Katz, N. M., Kim, Y. D., Siegelman, R., Ved, S. A., Ahmed, S. W., and Wallace, R. B. (1987). Hemodynamics of protamine administration: comparison of right atrial, left atrial and aortic injections. J. Thorac. Cardiovasc. Surg. 94, 881–886.

PubMed Abstract | Google Scholar

Kief, H. (1969). Morphological findings following single or multiple administration of gelatin plasma substitutes. Bibl. Haematol. 33, 367–379. doi: 10.1159/000384859

PubMed Abstract | CrossRef Full Text | Google Scholar

Kikura, M., Lee, M. K., and Levy, J. H. (1996). Heparin neutralization with methylene blue, hexadimethrine, or vancomycin after cardiopulmonary bypass. Anesth. Analog. 83, 223–227. doi: 10.1097/00000539-199608000-00004

PubMed Abstract | CrossRef Full Text | Google Scholar

Kitazawa, I., Shino, I., Agawa, Y., Suehiro-Narita, M., Hashizume, N., Minamisawa, Y., et al. (2014). Effects of reported intravenous administration of Dextrans, water-soluble macromolecules, in rats. J. Toxicol. Pathol. 27, 231–234. doi: 10.1293/tox.2013-0067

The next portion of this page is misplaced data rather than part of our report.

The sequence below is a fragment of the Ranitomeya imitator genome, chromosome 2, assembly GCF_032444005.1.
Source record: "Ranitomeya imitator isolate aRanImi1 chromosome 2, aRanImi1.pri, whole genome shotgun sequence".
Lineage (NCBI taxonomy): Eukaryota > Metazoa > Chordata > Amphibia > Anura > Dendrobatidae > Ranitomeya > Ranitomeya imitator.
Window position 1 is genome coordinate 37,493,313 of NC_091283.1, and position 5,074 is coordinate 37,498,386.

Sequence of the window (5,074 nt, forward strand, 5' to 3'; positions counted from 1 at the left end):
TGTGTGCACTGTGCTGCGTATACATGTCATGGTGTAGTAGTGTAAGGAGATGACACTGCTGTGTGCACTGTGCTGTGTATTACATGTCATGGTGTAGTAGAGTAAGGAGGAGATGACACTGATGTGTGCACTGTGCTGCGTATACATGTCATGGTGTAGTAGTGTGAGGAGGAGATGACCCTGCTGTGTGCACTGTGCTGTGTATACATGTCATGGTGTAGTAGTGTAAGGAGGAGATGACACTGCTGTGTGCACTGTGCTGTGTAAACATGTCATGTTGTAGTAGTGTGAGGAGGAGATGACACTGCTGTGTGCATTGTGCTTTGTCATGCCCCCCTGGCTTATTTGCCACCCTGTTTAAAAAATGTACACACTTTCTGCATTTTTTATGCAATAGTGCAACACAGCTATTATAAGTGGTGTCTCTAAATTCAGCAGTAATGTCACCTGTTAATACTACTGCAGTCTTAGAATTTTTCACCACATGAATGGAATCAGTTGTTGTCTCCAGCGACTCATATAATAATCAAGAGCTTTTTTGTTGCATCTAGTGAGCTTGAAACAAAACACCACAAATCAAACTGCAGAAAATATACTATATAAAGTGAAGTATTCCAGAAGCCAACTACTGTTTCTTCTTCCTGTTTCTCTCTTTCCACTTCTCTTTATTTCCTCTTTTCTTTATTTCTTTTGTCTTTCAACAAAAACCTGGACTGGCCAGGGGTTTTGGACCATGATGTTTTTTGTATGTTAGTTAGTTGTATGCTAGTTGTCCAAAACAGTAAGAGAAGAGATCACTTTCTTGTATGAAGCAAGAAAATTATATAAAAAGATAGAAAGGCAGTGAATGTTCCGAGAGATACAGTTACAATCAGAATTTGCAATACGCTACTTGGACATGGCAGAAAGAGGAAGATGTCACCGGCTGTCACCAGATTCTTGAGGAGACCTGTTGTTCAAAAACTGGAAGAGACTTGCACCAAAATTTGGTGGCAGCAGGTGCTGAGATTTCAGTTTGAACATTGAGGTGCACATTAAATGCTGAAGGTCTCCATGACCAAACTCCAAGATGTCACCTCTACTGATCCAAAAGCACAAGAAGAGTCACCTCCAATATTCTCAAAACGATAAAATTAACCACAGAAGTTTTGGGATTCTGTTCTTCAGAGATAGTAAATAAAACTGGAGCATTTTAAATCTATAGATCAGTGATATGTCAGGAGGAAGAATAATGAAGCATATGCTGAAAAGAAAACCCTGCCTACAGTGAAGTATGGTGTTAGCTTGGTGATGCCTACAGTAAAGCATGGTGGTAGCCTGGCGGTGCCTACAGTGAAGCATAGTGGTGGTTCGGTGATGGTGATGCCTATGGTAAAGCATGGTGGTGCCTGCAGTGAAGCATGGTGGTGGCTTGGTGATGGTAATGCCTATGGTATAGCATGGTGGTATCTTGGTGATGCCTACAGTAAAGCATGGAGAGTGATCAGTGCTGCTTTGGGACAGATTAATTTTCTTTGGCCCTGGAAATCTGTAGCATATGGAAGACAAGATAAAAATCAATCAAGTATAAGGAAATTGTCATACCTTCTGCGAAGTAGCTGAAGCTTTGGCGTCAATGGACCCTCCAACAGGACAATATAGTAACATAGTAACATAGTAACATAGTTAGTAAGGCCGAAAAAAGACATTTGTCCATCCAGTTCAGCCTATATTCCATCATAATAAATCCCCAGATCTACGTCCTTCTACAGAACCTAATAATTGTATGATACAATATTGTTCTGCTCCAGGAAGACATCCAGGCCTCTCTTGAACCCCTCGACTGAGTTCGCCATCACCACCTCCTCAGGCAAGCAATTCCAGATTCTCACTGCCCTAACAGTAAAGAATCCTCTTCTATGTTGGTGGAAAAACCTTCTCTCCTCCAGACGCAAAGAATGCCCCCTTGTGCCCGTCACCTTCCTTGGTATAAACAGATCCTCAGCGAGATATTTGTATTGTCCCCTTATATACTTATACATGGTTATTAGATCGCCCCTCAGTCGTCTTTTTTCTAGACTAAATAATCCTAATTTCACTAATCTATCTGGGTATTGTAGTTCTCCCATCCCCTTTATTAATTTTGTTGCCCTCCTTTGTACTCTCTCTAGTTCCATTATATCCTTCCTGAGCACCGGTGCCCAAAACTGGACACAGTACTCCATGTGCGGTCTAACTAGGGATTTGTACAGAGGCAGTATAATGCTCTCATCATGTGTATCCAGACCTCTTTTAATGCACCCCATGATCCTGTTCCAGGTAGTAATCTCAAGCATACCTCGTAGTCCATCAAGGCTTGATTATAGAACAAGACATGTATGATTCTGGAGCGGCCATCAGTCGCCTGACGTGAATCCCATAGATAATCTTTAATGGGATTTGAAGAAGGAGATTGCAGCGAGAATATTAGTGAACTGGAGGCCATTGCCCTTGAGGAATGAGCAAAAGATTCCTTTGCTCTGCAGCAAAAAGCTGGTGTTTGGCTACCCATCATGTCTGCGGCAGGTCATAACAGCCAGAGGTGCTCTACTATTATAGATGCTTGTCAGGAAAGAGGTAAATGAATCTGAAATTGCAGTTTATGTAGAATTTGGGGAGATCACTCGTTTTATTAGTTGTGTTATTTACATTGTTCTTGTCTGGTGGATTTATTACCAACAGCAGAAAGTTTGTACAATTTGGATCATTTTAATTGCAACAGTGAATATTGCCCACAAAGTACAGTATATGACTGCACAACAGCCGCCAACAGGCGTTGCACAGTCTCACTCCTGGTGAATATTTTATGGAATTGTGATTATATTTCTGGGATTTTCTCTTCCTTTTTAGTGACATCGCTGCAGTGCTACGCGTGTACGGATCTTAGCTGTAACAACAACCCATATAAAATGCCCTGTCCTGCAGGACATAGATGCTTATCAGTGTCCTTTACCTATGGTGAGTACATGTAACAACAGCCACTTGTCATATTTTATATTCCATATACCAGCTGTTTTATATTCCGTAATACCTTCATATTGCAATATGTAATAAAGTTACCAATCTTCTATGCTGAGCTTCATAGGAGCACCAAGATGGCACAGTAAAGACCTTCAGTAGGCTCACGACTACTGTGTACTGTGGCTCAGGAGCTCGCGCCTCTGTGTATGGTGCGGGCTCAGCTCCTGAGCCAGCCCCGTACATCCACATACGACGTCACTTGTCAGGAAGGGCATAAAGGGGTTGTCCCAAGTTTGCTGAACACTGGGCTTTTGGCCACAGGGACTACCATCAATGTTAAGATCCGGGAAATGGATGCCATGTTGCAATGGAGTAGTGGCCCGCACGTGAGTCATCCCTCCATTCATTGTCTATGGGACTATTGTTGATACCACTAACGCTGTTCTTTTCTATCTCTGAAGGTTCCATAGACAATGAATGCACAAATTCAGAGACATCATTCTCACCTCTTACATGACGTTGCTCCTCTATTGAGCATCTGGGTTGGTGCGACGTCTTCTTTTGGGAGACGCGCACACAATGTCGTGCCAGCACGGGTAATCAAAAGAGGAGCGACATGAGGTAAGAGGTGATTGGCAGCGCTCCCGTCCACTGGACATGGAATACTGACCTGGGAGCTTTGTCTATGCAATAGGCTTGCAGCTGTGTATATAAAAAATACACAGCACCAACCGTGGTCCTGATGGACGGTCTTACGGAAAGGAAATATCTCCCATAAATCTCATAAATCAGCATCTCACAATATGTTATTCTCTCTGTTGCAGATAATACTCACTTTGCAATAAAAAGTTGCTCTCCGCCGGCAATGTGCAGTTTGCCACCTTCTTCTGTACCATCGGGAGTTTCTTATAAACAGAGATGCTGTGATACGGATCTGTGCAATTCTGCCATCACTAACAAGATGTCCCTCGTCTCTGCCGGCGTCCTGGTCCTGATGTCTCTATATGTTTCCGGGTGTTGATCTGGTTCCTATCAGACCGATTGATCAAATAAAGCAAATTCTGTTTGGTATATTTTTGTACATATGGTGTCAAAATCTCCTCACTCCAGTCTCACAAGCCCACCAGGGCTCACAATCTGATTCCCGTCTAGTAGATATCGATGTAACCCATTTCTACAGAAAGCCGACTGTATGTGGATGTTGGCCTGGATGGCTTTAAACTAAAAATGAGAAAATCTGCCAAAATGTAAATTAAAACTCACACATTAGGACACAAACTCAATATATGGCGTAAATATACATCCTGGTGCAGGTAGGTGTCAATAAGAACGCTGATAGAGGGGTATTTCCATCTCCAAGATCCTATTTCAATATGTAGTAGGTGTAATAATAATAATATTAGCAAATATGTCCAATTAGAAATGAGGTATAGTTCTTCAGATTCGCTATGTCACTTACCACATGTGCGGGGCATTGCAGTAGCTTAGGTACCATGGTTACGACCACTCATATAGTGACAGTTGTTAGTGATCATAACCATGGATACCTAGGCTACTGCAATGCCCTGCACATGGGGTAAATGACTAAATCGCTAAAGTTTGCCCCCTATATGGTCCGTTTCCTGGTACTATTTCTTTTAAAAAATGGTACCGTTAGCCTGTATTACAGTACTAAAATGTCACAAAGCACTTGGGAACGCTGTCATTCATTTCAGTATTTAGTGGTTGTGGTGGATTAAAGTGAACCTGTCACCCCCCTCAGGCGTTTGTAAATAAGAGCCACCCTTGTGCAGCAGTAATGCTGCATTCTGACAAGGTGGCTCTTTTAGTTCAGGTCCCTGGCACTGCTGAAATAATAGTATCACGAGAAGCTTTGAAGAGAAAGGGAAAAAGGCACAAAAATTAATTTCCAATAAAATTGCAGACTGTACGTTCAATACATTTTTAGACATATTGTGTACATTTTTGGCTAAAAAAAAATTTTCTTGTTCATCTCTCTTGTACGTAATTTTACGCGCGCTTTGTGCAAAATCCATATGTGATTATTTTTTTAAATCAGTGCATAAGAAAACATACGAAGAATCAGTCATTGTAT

PubMed Abstract | CrossRef Full Text | Google Scholar

Klotz, U., and Kroemer, H. (1987). Clinical pharmacokinetic considerations in the use of plasma expanders. Clin. Pharmacokinet. 12, 123–135. doi: 10.2165/00003088-198712020-00003

PubMed Abstract | CrossRef Full Text | Google Scholar

Koslow, A. R., DeFouw, D. O., Farad, M. D., Curl, G. R., Shumko, J. Z., Feinberg, R. N., et al. (1987). Protamine-induced pulmonary edema in rats. Curr Surg. 44, 219–224.

PubMed Abstract | Google Scholar

Kurihara, H., Anderson, J. M., Kerjaschki, D., and Farquhar, M. G. (1992). The altered glomerular filtration slits seen in puromycin aminonucleoside nephrosis and protamine sulfate-treated rats contain the tight junction protein ZO-1. Am. J. Pathol. 141, 805–816.

PubMed Abstract | Google Scholar

Lake, J. R., Licko, V., Van Dyke, R. W., and Scharschmidt, B. F. (1985). Biliary secretion of fluid-phase markers by the isolated perfused rat liver. Role of transcellular vesicular transport. J. Clin. Invest. 76, 676–684. doi: 10.1172/JCI112021

PubMed Abstract | CrossRef Full Text | Google Scholar

Larsen, L. (1989). Dextran prodrugs - structure and stability in relation to therapeutic activity. Adv. Drug. Deliv. Rev. 3, 103–154. doi: 10.1016/0169-409X(89)90006-9